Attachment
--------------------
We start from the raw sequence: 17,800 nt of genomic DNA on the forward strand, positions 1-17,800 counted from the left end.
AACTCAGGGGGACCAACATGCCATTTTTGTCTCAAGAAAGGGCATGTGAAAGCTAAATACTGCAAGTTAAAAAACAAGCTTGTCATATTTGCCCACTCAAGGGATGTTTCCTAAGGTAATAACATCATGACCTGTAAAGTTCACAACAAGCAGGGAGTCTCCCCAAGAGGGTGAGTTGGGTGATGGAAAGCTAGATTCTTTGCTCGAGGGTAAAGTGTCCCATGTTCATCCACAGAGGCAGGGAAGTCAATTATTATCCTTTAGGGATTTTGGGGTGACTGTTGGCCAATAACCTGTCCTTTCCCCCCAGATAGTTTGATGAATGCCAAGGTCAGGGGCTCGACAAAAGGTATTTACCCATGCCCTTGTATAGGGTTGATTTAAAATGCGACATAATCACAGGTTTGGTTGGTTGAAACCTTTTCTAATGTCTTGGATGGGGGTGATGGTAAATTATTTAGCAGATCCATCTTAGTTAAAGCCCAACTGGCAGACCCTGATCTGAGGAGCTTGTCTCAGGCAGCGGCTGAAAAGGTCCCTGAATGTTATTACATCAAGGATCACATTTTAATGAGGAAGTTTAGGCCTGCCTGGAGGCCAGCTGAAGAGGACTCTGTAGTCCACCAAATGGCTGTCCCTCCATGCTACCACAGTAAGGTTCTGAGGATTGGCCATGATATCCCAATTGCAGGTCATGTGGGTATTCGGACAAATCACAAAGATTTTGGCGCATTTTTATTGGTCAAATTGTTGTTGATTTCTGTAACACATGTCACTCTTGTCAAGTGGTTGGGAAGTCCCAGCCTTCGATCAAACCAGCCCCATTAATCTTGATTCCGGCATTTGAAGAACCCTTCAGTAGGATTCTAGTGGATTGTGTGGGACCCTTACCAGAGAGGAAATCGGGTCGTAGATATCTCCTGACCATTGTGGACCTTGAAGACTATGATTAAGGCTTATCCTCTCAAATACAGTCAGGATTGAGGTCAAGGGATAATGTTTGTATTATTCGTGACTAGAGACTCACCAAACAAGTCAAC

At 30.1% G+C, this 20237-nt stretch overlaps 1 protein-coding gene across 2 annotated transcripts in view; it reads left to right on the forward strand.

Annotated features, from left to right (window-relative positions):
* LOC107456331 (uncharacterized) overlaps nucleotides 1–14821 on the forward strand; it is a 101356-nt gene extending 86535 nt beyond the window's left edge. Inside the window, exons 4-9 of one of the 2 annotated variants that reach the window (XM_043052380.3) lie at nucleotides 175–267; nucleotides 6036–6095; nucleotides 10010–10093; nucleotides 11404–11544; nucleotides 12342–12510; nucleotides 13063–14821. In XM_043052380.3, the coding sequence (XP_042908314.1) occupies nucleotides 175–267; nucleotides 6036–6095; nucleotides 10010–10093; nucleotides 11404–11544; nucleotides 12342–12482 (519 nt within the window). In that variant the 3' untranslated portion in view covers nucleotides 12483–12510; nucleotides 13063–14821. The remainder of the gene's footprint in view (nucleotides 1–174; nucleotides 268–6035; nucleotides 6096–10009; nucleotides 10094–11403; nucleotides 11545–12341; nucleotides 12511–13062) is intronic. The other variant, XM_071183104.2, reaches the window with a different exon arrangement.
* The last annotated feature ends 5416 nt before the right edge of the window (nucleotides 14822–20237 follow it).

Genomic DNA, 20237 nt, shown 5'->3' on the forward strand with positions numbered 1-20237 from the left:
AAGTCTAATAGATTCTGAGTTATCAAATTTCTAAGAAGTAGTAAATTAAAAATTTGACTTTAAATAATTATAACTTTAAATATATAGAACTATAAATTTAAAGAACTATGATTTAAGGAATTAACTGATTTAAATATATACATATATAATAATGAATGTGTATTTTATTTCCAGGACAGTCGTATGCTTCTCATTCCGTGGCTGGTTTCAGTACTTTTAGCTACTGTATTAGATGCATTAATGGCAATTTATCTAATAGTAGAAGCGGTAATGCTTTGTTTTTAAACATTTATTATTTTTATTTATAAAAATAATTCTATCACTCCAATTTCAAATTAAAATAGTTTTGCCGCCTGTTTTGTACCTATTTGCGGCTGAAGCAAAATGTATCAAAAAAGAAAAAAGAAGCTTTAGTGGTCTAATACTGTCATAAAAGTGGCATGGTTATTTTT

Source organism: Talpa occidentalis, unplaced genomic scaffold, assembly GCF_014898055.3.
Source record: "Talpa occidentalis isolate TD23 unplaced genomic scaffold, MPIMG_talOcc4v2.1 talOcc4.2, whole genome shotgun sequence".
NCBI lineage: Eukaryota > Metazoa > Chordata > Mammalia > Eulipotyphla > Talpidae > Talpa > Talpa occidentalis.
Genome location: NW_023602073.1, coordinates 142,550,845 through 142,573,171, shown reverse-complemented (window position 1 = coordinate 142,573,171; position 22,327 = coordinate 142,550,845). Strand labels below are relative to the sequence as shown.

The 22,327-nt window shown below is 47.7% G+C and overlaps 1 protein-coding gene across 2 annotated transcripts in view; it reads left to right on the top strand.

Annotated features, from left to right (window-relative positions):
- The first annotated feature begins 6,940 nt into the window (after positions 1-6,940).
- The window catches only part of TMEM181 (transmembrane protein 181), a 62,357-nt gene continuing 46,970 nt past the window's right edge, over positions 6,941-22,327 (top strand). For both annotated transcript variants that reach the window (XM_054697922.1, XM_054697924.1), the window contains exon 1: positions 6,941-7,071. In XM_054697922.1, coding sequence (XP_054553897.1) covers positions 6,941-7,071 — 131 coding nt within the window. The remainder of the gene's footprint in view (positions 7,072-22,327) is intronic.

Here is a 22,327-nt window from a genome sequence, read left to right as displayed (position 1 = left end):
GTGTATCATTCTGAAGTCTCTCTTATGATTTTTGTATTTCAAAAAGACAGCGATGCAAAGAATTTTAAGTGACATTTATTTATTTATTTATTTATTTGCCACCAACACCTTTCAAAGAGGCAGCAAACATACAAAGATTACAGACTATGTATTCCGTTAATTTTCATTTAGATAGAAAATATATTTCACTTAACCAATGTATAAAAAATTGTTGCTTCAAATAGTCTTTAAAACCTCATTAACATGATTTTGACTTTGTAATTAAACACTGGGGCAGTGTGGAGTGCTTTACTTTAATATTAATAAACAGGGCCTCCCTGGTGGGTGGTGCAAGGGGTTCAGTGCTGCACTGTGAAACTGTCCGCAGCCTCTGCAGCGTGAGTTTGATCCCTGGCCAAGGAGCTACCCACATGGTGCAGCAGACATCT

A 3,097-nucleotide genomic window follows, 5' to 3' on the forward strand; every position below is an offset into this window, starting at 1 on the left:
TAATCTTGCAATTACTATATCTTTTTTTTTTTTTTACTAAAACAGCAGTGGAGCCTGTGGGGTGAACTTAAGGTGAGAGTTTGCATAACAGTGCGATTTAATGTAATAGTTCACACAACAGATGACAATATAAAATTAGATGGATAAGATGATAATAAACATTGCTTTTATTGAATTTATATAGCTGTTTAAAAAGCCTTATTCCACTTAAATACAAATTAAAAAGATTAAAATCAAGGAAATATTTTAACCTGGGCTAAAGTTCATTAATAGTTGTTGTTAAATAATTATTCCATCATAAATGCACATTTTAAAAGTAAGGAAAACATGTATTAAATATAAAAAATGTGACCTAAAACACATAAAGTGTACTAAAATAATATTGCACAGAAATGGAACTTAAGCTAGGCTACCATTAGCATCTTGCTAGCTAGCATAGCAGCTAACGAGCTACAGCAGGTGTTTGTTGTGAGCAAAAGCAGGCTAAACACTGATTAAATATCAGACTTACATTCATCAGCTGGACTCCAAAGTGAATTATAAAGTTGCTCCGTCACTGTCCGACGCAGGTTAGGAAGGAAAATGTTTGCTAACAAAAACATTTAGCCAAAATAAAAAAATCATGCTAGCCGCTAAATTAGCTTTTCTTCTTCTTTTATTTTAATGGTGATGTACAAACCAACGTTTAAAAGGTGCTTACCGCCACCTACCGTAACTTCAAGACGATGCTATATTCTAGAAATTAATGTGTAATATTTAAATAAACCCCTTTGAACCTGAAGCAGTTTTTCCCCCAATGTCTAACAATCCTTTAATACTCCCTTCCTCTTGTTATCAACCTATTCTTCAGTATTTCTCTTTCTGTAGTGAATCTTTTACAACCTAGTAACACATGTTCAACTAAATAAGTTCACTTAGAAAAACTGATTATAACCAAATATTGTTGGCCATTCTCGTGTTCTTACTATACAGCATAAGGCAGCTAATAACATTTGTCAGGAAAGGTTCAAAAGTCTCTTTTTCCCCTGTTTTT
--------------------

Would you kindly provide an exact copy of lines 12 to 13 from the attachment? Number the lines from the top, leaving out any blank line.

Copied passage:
Genome location: NW_023602073.1, coordinates 142,550,845 through 142,573,171, shown reverse-complemented (window position 1 = coordinate 142,573,171; position 22,327 = coordinate 142,550,845). Strand labels below are relative to the sequence as shown.

The 22,327-nt window shown below is 47.7% G+C and overlaps 1 protein-coding gene across 2 annotated transcripts in view; it reads left to right on the top strand.